Disadvantaged businesses in the 8(a) program can:

  • Compete for set-aside and sole-source contracts in the program
  • Get a Business Opportunity Specialist to help navigate federal contracting
  • Form joint ventures with established businesses through the SBA's Mentor-Protégé Program
  • Receive management and technical assistance, including business training, counseling, marketing assistance, and high-level executive development

You can compete for contract awards under multiple socio-economic programs, as they apply.

Program Qualifications

Effective July 15, 2020, to qualify for the 8(a) program, follow this eligibility checklist:

  • Be a small business
  • Not have previously participated in the 8(a) program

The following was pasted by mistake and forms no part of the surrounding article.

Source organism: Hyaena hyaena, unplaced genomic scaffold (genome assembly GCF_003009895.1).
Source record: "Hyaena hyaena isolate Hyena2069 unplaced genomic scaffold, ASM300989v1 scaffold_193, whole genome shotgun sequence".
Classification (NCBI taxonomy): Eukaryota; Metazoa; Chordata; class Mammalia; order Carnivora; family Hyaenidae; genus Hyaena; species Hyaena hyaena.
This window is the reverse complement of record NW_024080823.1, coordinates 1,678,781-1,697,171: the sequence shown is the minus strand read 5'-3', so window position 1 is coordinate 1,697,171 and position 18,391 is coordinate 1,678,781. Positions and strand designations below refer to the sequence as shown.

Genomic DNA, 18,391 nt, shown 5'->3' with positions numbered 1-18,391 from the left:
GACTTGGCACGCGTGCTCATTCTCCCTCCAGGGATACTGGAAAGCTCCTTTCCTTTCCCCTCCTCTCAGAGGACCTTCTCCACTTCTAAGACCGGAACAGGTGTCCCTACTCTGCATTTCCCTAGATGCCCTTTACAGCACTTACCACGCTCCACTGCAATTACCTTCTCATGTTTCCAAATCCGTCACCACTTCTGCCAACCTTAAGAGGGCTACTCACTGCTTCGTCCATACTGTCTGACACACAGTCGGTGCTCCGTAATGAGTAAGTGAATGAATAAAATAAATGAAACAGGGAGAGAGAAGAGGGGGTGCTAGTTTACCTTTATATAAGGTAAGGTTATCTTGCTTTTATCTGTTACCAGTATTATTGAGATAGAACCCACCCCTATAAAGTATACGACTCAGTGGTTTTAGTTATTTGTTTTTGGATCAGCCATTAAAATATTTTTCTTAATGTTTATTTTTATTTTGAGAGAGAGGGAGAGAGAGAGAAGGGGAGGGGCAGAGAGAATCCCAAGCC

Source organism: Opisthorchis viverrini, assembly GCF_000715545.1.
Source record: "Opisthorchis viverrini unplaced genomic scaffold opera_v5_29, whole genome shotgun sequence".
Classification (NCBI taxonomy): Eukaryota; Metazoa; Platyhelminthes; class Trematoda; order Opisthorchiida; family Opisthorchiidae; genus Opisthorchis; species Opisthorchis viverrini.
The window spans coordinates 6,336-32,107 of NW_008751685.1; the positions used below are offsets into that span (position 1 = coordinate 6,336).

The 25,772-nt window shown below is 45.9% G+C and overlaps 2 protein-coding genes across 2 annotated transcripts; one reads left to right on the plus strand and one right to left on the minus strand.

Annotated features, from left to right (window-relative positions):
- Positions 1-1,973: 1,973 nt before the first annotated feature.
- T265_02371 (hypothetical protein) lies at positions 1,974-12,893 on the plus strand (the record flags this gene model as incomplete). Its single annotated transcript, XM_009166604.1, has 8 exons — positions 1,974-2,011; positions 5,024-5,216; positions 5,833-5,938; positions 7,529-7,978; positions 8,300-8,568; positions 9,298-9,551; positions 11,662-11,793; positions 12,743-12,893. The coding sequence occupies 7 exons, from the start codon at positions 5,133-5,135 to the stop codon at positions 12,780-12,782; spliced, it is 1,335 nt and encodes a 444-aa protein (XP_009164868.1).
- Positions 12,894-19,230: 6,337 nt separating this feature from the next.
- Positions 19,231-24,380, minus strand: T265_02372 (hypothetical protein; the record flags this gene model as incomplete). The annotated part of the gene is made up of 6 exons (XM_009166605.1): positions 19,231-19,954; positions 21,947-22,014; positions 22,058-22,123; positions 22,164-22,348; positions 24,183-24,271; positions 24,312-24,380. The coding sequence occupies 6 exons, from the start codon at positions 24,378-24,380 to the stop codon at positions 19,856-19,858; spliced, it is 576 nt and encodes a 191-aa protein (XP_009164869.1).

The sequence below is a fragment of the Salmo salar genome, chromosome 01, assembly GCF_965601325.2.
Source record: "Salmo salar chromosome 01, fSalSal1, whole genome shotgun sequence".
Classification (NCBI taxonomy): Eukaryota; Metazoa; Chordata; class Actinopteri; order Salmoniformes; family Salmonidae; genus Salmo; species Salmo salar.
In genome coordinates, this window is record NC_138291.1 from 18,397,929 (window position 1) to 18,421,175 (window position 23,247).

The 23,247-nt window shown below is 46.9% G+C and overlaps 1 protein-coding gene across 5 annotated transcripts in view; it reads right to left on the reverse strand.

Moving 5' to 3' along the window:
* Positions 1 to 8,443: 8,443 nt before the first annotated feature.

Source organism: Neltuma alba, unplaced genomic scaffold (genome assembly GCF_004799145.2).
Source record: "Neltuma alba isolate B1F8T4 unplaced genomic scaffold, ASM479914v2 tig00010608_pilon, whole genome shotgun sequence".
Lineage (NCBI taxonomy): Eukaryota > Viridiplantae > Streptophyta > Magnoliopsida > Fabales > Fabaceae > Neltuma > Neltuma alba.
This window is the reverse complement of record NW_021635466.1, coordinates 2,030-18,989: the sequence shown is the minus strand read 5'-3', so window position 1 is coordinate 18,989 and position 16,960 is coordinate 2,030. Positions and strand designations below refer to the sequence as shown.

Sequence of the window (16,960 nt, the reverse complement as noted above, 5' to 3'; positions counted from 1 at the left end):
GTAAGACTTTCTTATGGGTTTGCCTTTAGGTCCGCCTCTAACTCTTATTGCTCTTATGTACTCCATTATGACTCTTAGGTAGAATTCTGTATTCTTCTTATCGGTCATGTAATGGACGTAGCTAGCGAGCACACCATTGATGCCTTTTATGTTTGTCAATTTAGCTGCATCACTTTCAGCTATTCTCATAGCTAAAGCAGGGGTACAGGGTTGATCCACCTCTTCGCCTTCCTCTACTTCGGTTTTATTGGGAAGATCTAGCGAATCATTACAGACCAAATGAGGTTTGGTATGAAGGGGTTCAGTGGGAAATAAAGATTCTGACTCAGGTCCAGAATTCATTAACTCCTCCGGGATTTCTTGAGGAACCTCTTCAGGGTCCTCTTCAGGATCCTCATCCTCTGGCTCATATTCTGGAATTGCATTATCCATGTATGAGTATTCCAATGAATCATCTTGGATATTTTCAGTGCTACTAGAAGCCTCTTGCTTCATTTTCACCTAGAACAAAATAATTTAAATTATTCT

• Be at least 51 percent owned and controlled by U.S. citizens who are socially and economically disadvantaged
  • Have a personal net worth of $750K or less, adjusted gross income of $350K or less and $6 million or less in assets
  • Demonstrate good character and potential to perform on contracts

The federal government fully defines who qualifies for the 8(a) program—including what counts as being socially and economically disadvantaged—in Title 13 Part 124 of the Code of Federal Regulations (CFR). You can also get a preliminary assessment of whether the 8(a) program is right for you at the SBA’s Certify website.

Get Certified as an 8(a) Small Business

Before you can participate in the 8(a) Business Development program, you must be certified.

To apply for the 8(a) Business Development program, simply use the website. You’ll need to have a profile at before you can use the certification website. The information you’ll need to provide will vary based on your business structure and whether you’re already participating in other SBA programs. Please refer to the Certify Knowledge Base for tips and helpful resources before you apply.